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Email Etiquette – 5 ways to not make your coworkers despise you

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Smiley faces, weekend plans, OMG.

These are only some of the most common things that employees add in their emails to their coworkers. Although it’s a coworker’s attempt to be as friendly as possible, the OMGs and LOLs are annoying to the office and it must be stopped immediately before you become despised by your superiors.

Email etiquette is something that isn’t taught in high school or college, but rather something that is learned over time in the workplace. It’s common to talk about weekend plans or to include “Happy Friday” because you want to build a great repoire with those you work with everyday. However, it’s unnecessary nowadays and emails can just be informative and professional.

If you’re in doubt typing your email to the project manager, supervisor or a temp just practice some good, old fashioned common sense.

With that being said, here are five common email mistakes to avoid in order not to become the most hated person in the office.

Emoticons

Sure, when email first started to become ubiquitous emoticons, otherwise known as emotional icons, everyone used smiley faces, angry expressions and jesting icons. However, time has passed us and they have become rather superfluous. Sometimes a message can be interpreted as curt or rude, but a professional email is all what is needed in the end.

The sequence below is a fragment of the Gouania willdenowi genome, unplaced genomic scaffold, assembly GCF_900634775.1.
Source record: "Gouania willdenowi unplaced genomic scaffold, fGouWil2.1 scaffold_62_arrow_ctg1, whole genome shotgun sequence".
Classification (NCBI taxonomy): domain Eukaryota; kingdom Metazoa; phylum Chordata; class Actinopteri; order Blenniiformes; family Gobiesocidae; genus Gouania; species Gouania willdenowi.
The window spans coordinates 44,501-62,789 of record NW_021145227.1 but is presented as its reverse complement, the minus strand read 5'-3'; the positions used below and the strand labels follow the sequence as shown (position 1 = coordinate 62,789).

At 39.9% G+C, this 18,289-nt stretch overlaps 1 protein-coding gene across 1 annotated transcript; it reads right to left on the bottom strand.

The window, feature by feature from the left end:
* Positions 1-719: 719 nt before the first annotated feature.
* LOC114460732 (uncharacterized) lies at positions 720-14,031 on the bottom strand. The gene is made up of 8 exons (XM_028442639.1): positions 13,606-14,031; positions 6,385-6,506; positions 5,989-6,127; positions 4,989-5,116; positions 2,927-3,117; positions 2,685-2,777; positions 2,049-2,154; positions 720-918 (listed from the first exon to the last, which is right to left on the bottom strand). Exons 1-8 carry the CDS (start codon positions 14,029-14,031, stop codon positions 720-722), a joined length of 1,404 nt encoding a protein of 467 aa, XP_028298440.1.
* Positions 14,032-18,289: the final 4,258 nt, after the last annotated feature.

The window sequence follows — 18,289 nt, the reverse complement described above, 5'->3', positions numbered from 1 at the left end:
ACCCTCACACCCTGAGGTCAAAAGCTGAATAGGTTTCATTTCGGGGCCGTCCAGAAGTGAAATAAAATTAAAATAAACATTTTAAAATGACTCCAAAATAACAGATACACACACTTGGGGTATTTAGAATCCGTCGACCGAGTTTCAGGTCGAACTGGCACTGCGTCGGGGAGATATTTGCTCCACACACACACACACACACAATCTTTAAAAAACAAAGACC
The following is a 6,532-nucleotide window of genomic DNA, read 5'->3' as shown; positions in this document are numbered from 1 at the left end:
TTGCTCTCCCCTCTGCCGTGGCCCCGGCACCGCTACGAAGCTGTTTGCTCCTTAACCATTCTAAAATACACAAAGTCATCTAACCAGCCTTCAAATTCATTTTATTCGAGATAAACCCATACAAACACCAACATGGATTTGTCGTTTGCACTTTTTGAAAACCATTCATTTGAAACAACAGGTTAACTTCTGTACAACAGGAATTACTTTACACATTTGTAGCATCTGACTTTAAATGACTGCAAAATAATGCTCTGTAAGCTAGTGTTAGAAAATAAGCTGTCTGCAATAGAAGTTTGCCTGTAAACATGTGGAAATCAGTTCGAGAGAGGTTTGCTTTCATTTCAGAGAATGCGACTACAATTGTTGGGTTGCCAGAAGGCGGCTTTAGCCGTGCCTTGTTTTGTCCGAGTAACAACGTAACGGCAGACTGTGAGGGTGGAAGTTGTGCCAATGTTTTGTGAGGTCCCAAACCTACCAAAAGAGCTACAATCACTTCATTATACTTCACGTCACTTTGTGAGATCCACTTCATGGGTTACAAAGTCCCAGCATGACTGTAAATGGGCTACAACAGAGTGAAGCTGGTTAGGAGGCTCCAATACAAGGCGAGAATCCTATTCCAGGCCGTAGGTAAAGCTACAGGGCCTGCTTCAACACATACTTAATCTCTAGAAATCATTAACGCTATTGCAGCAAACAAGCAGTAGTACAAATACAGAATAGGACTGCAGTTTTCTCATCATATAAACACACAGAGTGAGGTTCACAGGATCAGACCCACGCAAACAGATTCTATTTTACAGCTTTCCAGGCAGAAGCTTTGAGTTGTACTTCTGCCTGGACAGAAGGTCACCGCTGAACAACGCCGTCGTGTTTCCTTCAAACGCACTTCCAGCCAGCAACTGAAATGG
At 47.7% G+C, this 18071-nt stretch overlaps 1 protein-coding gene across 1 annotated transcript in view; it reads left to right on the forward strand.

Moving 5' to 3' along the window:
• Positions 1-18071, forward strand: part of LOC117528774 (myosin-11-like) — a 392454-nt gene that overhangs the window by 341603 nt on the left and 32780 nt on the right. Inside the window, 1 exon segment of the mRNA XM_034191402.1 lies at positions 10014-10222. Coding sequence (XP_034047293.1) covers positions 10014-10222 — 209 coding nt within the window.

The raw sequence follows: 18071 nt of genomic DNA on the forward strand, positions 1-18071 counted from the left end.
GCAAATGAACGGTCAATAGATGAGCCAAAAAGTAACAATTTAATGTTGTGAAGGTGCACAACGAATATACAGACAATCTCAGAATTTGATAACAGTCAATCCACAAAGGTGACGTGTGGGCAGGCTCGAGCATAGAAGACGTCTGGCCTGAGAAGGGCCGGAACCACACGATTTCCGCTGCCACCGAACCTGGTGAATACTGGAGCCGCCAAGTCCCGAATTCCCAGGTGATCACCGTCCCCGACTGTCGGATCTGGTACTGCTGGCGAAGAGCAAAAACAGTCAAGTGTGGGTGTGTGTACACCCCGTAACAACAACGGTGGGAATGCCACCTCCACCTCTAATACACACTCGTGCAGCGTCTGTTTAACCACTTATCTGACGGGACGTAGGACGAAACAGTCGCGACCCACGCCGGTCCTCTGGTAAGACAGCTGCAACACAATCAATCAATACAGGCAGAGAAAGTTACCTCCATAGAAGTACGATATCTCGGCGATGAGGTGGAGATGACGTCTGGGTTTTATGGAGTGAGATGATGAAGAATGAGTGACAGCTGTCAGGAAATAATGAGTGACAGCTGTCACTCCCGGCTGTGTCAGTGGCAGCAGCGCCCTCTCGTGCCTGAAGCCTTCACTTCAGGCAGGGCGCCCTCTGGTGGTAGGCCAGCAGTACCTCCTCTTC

ALL CAPS RAGE

Why are you yelling? You’re not? So then why are you typing in all caps? When writing out an email, be sure to write in lower caps and only use capitals when it is necessary. The all caps function is bothersome to many so avoid it as best as you can.

Spelling, grammar and punctuation

“Hi, i leting u no that im sending da report in laterrzz irregardless if da bos wil b mad @ me.”

If this is how you write your emails – or you use text messaging language – then completely change the method in which you compose your emails. A professional, concise and informative email should be written correctly. This means you should be spelling words the right way (in English), using proper grammar and inserting punctuation where it needs to be added.

Of course, no one is suggesting you should present yourself as the Oxford dictionary, but a well thought out email is better than sounding like you’re a gangster or rap star from the hood.

Did you check your voicemail?

If you have something important to tell the receiver and you left a voicemail then why would you email that person (and even perhaps sending a direct message on Twitter or posting something on his or her Facebook wall)?

Leaving a voicemail will suffice and there is no need to follow up with an email 10 more times. The person is away from their technology and will respond accordingly. This is indeed where common sense should be applied.

Terms of endearment

“Hi, darling” or “Hello, honey” should not ever be included in a business email. These kinds of terms of endearment should be left to family, friends and loved ones and not your boss or colleagues. This is unprofessional and immature, despite your attentions of being personal and friendly.

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